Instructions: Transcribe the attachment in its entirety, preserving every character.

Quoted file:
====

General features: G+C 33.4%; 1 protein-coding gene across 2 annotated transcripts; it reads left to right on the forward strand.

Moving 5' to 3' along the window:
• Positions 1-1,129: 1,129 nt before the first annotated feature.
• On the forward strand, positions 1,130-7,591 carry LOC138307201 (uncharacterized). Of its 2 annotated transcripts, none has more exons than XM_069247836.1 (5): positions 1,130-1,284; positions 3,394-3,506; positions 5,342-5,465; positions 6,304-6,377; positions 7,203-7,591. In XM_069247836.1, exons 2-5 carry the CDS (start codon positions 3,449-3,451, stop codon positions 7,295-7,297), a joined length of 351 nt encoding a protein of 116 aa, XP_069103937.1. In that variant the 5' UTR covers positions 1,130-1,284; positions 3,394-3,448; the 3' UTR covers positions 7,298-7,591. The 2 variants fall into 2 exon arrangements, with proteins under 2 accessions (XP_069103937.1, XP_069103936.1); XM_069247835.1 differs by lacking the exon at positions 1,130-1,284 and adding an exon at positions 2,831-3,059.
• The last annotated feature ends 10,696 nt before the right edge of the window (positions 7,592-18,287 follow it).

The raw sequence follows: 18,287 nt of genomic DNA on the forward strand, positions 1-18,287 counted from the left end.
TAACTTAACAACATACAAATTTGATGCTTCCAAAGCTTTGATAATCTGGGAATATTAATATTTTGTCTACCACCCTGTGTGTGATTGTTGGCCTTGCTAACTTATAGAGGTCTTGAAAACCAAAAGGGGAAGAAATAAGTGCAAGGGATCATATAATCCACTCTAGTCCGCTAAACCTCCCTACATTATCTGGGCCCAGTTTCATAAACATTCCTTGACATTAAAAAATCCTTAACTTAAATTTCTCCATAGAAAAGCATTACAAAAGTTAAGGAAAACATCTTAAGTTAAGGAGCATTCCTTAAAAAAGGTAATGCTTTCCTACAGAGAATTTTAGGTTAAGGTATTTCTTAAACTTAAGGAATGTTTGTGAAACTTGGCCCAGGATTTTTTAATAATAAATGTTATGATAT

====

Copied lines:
General features: G+C 33.4%; 1 protein-coding gene across 2 annotated transcripts; it reads left to right on the forward strand.

Moving 5' to 3' along the window:
• Positions 1-1,129: 1,129 nt before the first annotated feature.
• On the forward strand, positions 1,130-7,591 carry LOC138307201 (uncharacterized). Of its 2 annotated transcripts, none has more exons than XM_069247836.1 (5): positions 1,130-1,284; positions 3,394-3,506; positions 5,342-5,465; positions 6,304-6,377; positions 7,203-7,591. In XM_069247836.1, exons 2-5 carry the CDS (start codon positions 3,449-3,451, stop codon positions 7,295-7,297), a joined length of 351 nt encoding a protein of 116 aa, XP_069103937.1. In that variant the 5' UTR covers positions 1,130-1,284; positions 3,394-3,448; the 3' UTR covers positions 7,298-7,591. The 2 variants fall into 2 exon arrangements, with proteins under 2 accessions (XP_069103937.1, XP_069103936.1); XM_069247835.1 differs by lacking the exon at positions 1,130-1,284 and adding an exon at positions 2,831-3,059.
• The last annotated feature ends 10,696 nt before the right edge of the window (positions 7,592-18,287 follow it).

The raw sequence follows: 18,287 nt of genomic DNA on the forward strand, positions 1-18,287 counted from the left end.
TAACTTAACAACATACAAATTTGATGCTTCCAAAGCTTTGATAATCTGGGAATATTAATATTTTGTCTACCACCCTGTGTGTGATTGTTGGCCTTGCTAACTTATAGAGGTCTTGAAAACCAAAAGGGGAAGAAATAAGTGCAAGGGATCATATAATCCACTCTAGTCCGCTAAACCTCCCTACATTATCTGGGCCCAGTTTCATAAACATTCCTTGACATTAAAAAATCCTTAACTTAAATTTCTCCATAGAAAAGCATTACAAAAGTTAAGGAAAACATCTTAAGTTAAGGAGCATTCCTTAAAAAAGGTAATGCTTTCCTACAGAGAATTTTAGGTTAAGGTATTTCTTAAACTTAAGGAATGTTTGTGAAACTTGGCCCAGGATTTTTTAATAATAAATGTTATGATAT